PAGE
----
Biden developing pardon process with focus on racial justice, expected to issue acts of clemency before middle of term
(CNN) -- The White House is currently in the process of reviewing clemency applications and has signaled that President Joe Biden, who views the pardon power as a key tool for advancing equity, will issue acts of clemency before the middle of his presidential term, a source familiar with the matter tells CNN.
The White House has informed activists that Biden will not wait until the end of his term to begin granting people clemency, and that they should be expected before the middle of this presidential term, the source said.
The New York Times was first to report on the timing of the clemency requests being considered by the Biden White House.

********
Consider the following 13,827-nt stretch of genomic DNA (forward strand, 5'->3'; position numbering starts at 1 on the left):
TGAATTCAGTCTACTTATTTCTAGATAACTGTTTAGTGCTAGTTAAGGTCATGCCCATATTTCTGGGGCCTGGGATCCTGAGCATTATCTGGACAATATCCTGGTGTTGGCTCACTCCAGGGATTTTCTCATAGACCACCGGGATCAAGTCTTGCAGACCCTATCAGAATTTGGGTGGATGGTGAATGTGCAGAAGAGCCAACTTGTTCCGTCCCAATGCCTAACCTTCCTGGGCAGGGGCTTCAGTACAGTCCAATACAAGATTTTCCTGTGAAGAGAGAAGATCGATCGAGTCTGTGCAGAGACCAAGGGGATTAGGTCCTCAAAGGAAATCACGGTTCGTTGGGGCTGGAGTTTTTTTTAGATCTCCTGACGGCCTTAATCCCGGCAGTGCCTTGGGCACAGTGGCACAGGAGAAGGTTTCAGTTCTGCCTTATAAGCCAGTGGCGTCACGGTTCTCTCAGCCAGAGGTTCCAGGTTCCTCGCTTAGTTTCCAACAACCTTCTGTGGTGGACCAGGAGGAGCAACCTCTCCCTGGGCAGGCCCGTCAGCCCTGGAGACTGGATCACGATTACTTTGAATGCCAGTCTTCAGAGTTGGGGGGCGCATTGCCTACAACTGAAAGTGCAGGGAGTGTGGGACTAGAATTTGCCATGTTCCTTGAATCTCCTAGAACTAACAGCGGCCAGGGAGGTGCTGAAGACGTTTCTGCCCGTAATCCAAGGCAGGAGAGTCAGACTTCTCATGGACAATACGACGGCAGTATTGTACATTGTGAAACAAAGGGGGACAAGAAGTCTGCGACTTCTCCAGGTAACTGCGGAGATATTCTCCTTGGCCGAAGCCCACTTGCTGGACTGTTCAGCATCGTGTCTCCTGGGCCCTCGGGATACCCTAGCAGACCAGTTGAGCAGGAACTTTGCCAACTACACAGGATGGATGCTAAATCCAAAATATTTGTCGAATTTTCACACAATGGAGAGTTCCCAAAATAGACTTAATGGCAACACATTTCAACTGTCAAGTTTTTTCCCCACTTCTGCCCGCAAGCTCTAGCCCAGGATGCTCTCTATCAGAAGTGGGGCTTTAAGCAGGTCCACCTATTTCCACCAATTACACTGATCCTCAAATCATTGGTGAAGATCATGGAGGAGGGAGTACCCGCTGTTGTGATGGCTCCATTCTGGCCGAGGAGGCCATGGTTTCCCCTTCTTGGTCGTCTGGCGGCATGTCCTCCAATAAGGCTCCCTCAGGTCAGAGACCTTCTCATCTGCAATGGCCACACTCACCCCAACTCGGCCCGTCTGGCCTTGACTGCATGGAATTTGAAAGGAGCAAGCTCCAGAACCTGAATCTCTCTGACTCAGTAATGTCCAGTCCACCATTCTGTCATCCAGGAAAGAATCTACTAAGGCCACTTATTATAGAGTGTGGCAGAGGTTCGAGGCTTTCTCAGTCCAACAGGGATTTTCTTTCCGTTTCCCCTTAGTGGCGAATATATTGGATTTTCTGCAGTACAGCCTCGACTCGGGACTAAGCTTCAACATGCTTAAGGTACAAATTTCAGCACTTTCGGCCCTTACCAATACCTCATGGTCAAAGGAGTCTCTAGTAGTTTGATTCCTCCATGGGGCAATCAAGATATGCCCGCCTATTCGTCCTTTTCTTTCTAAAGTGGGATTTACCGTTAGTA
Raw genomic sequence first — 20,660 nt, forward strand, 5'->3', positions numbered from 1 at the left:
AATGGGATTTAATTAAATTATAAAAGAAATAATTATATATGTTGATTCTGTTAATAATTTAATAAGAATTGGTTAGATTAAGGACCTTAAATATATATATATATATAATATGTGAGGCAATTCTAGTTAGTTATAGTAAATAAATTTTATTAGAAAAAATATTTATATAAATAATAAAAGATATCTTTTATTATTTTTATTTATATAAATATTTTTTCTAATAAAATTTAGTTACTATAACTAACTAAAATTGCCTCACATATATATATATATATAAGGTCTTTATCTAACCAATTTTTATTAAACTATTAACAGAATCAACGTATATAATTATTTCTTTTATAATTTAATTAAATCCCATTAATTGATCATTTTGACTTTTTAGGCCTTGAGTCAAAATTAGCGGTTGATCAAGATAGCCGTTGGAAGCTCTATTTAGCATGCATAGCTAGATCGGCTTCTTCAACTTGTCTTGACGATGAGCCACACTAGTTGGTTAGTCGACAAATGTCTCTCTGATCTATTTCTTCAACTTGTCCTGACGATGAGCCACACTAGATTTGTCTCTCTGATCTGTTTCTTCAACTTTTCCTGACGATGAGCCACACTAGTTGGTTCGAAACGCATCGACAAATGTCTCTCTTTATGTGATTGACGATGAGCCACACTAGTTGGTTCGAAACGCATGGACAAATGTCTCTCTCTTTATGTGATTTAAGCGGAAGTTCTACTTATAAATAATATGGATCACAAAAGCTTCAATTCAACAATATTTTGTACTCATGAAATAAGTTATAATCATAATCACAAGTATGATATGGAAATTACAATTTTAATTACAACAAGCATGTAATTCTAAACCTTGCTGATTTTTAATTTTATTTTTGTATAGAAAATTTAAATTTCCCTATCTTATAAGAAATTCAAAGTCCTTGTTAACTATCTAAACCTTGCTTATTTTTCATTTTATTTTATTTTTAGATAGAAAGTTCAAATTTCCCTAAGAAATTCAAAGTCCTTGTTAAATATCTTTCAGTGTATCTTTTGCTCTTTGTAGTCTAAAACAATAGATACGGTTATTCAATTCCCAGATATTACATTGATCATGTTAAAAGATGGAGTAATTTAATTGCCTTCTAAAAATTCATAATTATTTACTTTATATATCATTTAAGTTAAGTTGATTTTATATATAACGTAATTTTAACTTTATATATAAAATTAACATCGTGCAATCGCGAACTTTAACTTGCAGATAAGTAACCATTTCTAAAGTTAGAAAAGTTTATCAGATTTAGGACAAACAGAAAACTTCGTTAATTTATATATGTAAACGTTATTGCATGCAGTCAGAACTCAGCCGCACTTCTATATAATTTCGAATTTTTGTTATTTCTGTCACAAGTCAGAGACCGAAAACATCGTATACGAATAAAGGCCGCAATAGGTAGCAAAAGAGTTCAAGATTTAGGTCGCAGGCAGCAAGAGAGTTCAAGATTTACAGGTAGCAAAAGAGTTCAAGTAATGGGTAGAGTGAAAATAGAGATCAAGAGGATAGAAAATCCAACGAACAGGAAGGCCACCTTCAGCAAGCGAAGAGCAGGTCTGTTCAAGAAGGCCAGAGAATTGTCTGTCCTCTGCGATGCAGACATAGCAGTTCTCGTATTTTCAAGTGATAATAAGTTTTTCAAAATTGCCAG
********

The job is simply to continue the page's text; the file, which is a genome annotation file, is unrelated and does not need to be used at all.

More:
The White House Counsel's Office is leading the clemency efforts, working alongside the Domestic Policy Council and Office of Public Engagement, the source said.
Deputy counsel to the President Danielle Conley is the point person leading the efforts within the White House Counsel's Office, and others in the office involved include Lauren Moore, Tona Boyd and Dana Remus, the White House counsel.
The White House Domestic Policy Council and the White House Office of Public Engagement have facilitated discussions with advocates and experts, but are in a support role, the source said. The White House is in the process of reviewing applications and is working the Justice Department's Office of the Pardon Attorney to vet applicants.
The Justice Department tracks how many petitions for clemency and pardons have been collected for each president as far back as William McKinley, the nation's 25th president.
As of May 10, there were 3,211 pardon and 11,804 clemency petitions pending since Biden was sworn in, with none granted or rejected, according to the Justice Department.
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